How to Talk to Your Manager About Feeling Overwhelmed

The United States is a world leader, but unfortunately, there’s one category we lead in that isn’t something you want to put on a trophy. According to Gallup’s latest State of the Global Workplace report, American workers are among the most stressed in the world. A survey by ComPsych found that 63% of respondents suffer from high levels of stress, frequently feeling fatigued and out of control. And the leading cause of stress? The size of their workload.

So, what do you do when you reach a point when you’re juggling so much that you’re not sure if you’re coming or going? Among the first things you should do is talk with your manager. That might seem like a recipe for even more stress, so here are some tips on how to approach that conversation:

Pick the Right Time and Place

Timing is key. You don’t want to catch your manager in the middle of a hectic day or during a big meeting. Instead, schedule a time when you can have their full attention, preferably in a private setting where you can speak openly.

Be Honest and Specific

When you sit down with your manager, be honest about how you’re feeling. Don’t beat around the bush; instead, be specific about the tasks and responsibilities that are overwhelming you. This will help your manager understand the gravity of the situation and come up with solutions.

Focus on Solutions

Speaking of solutions, it’s important to approach the conversation with a problem-solving mindset. Instead of just venting about your workload, think about potential solutions or compromises that could help alleviate some of the pressure. Whether it’s delegating tasks, adjusting deadlines, or rearranging priorities, having some ideas in mind shows that you’re proactive and committed to finding a resolution.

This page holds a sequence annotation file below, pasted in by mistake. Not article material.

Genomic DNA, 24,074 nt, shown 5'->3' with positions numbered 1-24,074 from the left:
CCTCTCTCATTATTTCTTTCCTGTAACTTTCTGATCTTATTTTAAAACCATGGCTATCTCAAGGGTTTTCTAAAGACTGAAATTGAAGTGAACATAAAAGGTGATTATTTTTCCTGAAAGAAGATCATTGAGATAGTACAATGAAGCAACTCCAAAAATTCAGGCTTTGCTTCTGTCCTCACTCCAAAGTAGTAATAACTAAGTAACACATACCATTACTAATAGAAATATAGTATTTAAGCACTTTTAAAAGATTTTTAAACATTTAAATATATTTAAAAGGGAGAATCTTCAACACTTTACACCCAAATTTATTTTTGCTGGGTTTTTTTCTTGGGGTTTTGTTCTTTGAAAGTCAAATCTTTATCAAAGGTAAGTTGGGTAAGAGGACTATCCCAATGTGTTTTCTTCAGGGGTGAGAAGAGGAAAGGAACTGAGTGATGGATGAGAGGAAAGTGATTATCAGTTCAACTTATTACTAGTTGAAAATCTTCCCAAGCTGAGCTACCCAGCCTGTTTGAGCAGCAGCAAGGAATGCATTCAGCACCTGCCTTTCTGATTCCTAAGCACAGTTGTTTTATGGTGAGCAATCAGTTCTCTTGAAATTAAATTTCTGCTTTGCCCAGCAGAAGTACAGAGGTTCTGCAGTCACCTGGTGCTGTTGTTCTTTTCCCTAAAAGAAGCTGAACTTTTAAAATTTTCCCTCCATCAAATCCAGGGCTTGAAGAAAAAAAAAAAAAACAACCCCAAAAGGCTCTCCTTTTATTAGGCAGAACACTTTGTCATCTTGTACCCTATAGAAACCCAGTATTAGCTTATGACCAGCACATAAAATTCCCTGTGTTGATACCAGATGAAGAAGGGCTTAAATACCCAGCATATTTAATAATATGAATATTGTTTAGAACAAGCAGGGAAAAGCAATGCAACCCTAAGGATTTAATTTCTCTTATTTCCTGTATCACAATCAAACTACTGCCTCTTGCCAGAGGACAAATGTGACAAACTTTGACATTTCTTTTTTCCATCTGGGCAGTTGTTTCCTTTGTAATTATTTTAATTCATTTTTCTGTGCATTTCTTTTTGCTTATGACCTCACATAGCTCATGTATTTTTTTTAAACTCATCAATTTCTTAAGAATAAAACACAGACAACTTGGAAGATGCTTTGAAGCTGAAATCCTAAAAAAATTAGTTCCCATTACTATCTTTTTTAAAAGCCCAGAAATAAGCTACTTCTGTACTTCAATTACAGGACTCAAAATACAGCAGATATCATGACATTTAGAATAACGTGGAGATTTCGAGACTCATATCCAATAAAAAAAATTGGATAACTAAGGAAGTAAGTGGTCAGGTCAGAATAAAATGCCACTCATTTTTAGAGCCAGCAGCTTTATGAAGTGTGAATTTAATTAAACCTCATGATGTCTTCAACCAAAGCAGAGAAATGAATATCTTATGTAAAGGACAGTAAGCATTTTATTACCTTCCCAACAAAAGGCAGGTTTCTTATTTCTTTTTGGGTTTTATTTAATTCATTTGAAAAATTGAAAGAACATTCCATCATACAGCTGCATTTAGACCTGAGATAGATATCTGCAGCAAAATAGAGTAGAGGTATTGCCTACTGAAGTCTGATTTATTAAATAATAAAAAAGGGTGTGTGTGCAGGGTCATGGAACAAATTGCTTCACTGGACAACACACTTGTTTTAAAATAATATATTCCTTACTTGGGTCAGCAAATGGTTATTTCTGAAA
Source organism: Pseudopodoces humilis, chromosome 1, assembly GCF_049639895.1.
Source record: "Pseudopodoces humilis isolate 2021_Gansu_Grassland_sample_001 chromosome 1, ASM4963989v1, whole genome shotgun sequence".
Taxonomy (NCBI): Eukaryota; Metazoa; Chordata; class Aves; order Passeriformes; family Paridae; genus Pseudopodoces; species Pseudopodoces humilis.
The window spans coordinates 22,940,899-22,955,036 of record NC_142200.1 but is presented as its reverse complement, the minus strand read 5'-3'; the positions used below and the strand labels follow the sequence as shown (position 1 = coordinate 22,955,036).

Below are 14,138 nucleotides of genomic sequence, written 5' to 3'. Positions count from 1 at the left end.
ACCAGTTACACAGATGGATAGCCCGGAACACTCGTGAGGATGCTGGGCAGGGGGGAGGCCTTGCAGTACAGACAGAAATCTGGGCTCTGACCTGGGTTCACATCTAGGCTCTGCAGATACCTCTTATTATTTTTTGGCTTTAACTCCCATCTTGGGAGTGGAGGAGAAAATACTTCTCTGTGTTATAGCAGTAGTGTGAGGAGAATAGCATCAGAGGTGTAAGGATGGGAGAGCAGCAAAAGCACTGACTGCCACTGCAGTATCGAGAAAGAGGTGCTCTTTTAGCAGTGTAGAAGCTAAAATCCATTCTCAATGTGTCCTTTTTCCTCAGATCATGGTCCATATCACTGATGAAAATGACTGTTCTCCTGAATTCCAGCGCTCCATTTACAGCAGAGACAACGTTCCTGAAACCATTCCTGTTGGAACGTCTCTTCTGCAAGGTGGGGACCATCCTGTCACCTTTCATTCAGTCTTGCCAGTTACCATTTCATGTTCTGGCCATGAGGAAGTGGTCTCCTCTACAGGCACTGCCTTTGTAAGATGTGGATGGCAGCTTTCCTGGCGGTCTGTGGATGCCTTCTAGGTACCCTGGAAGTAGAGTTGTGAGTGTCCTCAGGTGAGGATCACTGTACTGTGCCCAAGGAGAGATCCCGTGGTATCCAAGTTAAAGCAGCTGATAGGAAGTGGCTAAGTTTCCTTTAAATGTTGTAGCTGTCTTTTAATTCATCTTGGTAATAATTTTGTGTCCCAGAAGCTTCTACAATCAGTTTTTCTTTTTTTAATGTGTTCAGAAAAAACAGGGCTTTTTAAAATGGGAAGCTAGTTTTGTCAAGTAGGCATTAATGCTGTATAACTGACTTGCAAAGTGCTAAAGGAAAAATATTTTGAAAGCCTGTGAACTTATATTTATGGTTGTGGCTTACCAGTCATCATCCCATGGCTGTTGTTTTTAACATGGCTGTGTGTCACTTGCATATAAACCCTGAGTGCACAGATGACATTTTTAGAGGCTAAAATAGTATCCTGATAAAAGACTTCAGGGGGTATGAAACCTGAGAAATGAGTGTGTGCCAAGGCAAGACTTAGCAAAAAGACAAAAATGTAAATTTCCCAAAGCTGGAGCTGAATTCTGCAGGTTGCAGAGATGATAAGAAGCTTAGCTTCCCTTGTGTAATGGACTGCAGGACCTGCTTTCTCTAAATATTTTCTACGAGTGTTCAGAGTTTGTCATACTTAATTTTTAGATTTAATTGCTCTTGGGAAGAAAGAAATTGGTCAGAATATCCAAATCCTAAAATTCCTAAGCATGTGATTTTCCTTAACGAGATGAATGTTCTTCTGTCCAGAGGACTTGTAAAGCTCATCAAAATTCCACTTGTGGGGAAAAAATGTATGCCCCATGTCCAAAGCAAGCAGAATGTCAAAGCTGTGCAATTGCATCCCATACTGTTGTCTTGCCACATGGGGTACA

Provide Examples

Sometimes, it’s hard for managers to fully grasp the extent of your workload unless you provide concrete examples. Share specific instances where you felt overwhelmed or struggled to meet deadlines. This will help paint a clearer picture and underscore the need for action.

Communicate Your Limits

It’s okay to set boundaries and communicate your limits. Let your manager know what you can realistically handle without sacrificing the quality of your work or your well-being. Remember, it’s better to speak up now than to burn out later.

Express Appreciation

Ending the conversation on a positive note is always a good idea. Express your appreciation for your manager’s willingness to listen and support you. Acknowledge that you understand they have their own challenges to manage and that you’re grateful for their assistance in finding a solution.

Follow Up

After your initial conversation, be sure to follow up with your manager to see if any progress has been made or if there are any updates. This shows that you’re committed to finding a resolution and that you value open communication.

Need a Change of Scenery?

If you take these steps but find you’re still struggling to keep your head above water, you may need to take more drastic action. If you’re looking for an escape plan, talk to the employment experts at Arrow Staffing Resources. We work hard to match candidates with the best opportunities for them. Start your job search here.

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